Definition: operation of a laser on axial (longitudinal) resonator modes only, or even on a single axial mode
Opposite term: multimode operation
German: einmodiger Betrieb
Category: laser devices and laser physics
Author: Dr. Rüdiger Paschotta
How to cite the article; suggest additional literature
The term single-mode operation, which usually applies to lasers, is ambiguous, as it is used with different meanings:
- It can mean single-transverse-mode operation, where a laser operates on a single kind of transverse resonator mode, which is almost always a Gaussian mode (although operation on a single higher-order mode is also possible, e.g. by using some diffractive element in the laser resonator). If operation indeed occurs in a Gaussian mode, the laser's beam quality is diffraction-limited. However, laser oscillation may then still occur on multiple axial (longitudinal) modes, which have essentially the same transverse shape but differing optical frequencies, separated by the free spectral range.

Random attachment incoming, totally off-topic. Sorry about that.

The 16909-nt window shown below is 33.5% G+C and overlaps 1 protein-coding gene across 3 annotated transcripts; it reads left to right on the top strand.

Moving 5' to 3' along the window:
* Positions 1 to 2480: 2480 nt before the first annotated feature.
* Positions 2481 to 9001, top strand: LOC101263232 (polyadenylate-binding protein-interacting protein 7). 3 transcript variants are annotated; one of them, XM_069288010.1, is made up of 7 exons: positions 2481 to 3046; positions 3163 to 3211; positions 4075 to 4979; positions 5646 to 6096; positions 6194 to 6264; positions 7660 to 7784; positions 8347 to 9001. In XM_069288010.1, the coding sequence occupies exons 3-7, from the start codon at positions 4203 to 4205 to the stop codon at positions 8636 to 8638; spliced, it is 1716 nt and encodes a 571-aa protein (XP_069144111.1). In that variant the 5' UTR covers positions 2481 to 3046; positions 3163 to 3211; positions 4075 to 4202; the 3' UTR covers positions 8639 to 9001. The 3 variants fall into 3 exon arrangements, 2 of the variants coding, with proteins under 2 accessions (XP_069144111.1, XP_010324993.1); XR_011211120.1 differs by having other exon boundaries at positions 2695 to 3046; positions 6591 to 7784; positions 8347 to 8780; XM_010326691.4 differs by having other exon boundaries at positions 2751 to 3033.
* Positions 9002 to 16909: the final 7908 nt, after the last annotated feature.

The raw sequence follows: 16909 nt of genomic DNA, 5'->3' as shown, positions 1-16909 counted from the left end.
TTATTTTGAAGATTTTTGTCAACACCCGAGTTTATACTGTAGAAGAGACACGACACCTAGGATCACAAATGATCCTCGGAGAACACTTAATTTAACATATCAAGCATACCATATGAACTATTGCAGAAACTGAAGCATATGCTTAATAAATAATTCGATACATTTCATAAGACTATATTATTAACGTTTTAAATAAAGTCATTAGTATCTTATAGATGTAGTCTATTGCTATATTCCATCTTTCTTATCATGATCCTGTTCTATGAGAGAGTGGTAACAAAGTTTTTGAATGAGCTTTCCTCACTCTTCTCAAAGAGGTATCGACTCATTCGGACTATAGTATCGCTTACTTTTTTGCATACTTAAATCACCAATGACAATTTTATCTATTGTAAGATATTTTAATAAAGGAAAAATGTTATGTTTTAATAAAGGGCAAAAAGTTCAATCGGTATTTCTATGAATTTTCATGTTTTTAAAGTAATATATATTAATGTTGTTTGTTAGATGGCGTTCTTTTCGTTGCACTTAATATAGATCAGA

- In other cases, the term really indicates operation on a single resonator mode, which is then also usually an axial (Gaussian) mode. This is more precisely called single-longitudinal-mode operation or single-frequency operation. In that case, the laser is a single-frequency laser, and the laser linewidth is fairly small, limited only by phase noise (→ narrow-linewidth lasers). There may be some occasional mode hopping between different longitudinal modes, e.g. triggered by temperature fluctuations.
The number and type of oscillating resonator modes in a laser depends on the circumstances:
- The excitation of higher-order transverse modes can often be avoided by pumping only the volume covered by the axial modes. This is often done e.g. in end-pumped solid-state lasers.
- Multiple axial modes may still be excited, if the gain bandwidth is larger than the axial mode spacing (as is the case in most solid-state lasers). This may be changed by inserting an intracavity filter (e.g. an etalon), or by increasing the axial mode spacing (free spectral range), i.e. by using a very short laser resonator.
Single-frequency operation is usually more difficult to achieve than just single-transverse-mode operation because it is not sufficient to introduce spatially varying loss or gain. Factors which make it more challenging are all those reducing the mode competition, e.g. inhomogeneous saturation via spatial hole burning.
See also: diffraction-limited beams, Gaussian beams, beam quality, single-frequency lasers, single-frequency operation, resonator modes, mode competition, modes of laser operation
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